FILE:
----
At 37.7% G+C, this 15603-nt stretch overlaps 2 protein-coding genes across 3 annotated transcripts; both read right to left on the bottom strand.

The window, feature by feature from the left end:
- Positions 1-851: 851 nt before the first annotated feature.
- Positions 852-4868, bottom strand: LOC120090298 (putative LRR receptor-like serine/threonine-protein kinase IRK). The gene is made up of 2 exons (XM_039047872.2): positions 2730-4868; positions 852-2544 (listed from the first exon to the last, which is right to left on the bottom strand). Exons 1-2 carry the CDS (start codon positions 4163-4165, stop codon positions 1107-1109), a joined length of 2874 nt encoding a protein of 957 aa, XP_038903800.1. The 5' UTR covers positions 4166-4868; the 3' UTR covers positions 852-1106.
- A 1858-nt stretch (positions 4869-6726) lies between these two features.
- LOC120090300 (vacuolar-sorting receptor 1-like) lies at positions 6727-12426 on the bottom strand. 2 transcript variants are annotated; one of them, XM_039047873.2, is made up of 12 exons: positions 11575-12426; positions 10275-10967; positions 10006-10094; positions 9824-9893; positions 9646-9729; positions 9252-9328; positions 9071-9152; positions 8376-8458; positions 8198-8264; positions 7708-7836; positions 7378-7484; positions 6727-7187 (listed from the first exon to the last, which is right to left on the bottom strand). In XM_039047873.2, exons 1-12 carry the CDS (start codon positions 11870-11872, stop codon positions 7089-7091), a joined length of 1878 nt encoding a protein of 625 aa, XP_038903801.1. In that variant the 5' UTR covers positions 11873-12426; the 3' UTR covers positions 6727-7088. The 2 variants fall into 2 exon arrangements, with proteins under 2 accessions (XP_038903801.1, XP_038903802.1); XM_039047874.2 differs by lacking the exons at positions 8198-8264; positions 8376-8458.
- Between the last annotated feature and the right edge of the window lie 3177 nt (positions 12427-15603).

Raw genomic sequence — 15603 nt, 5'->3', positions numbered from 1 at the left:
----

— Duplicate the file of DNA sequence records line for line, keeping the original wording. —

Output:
At 37.7% G+C, this 15603-nt stretch overlaps 2 protein-coding genes across 3 annotated transcripts; both read right to left on the bottom strand.

The window, feature by feature from the left end:
- Positions 1-851: 851 nt before the first annotated feature.
- Positions 852-4868, bottom strand: LOC120090298 (putative LRR receptor-like serine/threonine-protein kinase IRK). The gene is made up of 2 exons (XM_039047872.2): positions 2730-4868; positions 852-2544 (listed from the first exon to the last, which is right to left on the bottom strand). Exons 1-2 carry the CDS (start codon positions 4163-4165, stop codon positions 1107-1109), a joined length of 2874 nt encoding a protein of 957 aa, XP_038903800.1. The 5' UTR covers positions 4166-4868; the 3' UTR covers positions 852-1106.
- A 1858-nt stretch (positions 4869-6726) lies between these two features.
- LOC120090300 (vacuolar-sorting receptor 1-like) lies at positions 6727-12426 on the bottom strand. 2 transcript variants are annotated; one of them, XM_039047873.2, is made up of 12 exons: positions 11575-12426; positions 10275-10967; positions 10006-10094; positions 9824-9893; positions 9646-9729; positions 9252-9328; positions 9071-9152; positions 8376-8458; positions 8198-8264; positions 7708-7836; positions 7378-7484; positions 6727-7187 (listed from the first exon to the last, which is right to left on the bottom strand). In XM_039047873.2, exons 1-12 carry the CDS (start codon positions 11870-11872, stop codon positions 7089-7091), a joined length of 1878 nt encoding a protein of 625 aa, XP_038903801.1. In that variant the 5' UTR covers positions 11873-12426; the 3' UTR covers positions 6727-7088. The 2 variants fall into 2 exon arrangements, with proteins under 2 accessions (XP_038903801.1, XP_038903802.1); XM_039047874.2 differs by lacking the exons at positions 8198-8264; positions 8376-8458.
- Between the last annotated feature and the right edge of the window lie 3177 nt (positions 12427-15603).

Raw genomic sequence — 15603 nt, 5'->3', positions numbered from 1 at the left: